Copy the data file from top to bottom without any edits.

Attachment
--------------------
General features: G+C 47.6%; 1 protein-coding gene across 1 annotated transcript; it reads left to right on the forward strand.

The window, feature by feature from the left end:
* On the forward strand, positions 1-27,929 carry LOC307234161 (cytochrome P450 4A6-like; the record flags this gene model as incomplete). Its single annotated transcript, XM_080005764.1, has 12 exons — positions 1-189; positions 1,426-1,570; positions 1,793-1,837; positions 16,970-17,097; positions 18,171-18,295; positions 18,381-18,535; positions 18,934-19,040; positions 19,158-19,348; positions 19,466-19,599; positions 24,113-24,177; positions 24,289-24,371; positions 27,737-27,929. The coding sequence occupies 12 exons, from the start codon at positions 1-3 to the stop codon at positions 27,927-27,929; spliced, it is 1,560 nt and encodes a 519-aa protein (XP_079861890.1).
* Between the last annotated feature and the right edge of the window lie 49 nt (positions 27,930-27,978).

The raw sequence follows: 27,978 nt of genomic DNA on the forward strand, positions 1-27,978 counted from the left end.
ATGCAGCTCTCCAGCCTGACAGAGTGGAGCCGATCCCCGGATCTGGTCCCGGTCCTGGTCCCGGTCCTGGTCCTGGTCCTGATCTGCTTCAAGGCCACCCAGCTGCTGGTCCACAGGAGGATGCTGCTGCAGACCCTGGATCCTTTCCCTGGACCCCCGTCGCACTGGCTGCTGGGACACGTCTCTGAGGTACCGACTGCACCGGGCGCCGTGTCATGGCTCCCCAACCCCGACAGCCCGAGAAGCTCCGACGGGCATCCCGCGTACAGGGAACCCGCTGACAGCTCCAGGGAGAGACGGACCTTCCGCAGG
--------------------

General features: G+C 47.6%; 1 protein-coding gene across 1 annotated transcript; it reads left to right on the forward strand.

The window, feature by feature from the left end:
* On the forward strand, positions 1-27,929 carry LOC307234161 (cytochrome P450 4A6-like; the record flags this gene model as incomplete). Its single annotated transcript, XM_080005764.1, has 12 exons — positions 1-189; positions 1,426-1,570; positions 1,793-1,837; positions 16,970-17,097; positions 18,171-18,295; positions 18,381-18,535; positions 18,934-19,040; positions 19,158-19,348; positions 19,466-19,599; positions 24,113-24,177; positions 24,289-24,371; positions 27,737-27,929. The coding sequence occupies 12 exons, from the start codon at positions 1-3 to the stop codon at positions 27,927-27,929; spliced, it is 1,560 nt and encodes a 519-aa protein (XP_079861890.1).
* Between the last annotated feature and the right edge of the window lie 49 nt (positions 27,930-27,978).

The raw sequence follows: 27,978 nt of genomic DNA on the forward strand, positions 1-27,978 counted from the left end.
ATGCAGCTCTCCAGCCTGACAGAGTGGAGCCGATCCCCGGATCTGGTCCCGGTCCTGGTCCCGGTCCTGGTCCTGGTCCTGATCTGCTTCAAGGCCACCCAGCTGCTGGTCCACAGGAGGATGCTGCTGCAGACCCTGGATCCTTTCCCTGGACCCCCGTCGCACTGGCTGCTGGGACACGTCTCTGAGGTACCGACTGCACCGGGCGCCGTGTCATGGCTCCCCAACCCCGACAGCCCGAGAAGCTCCGACGGGCATCCCGCGTACAGGGAACCCGCTGACAGCTCCAGGGAGAGACGGACCTTCCGCAGG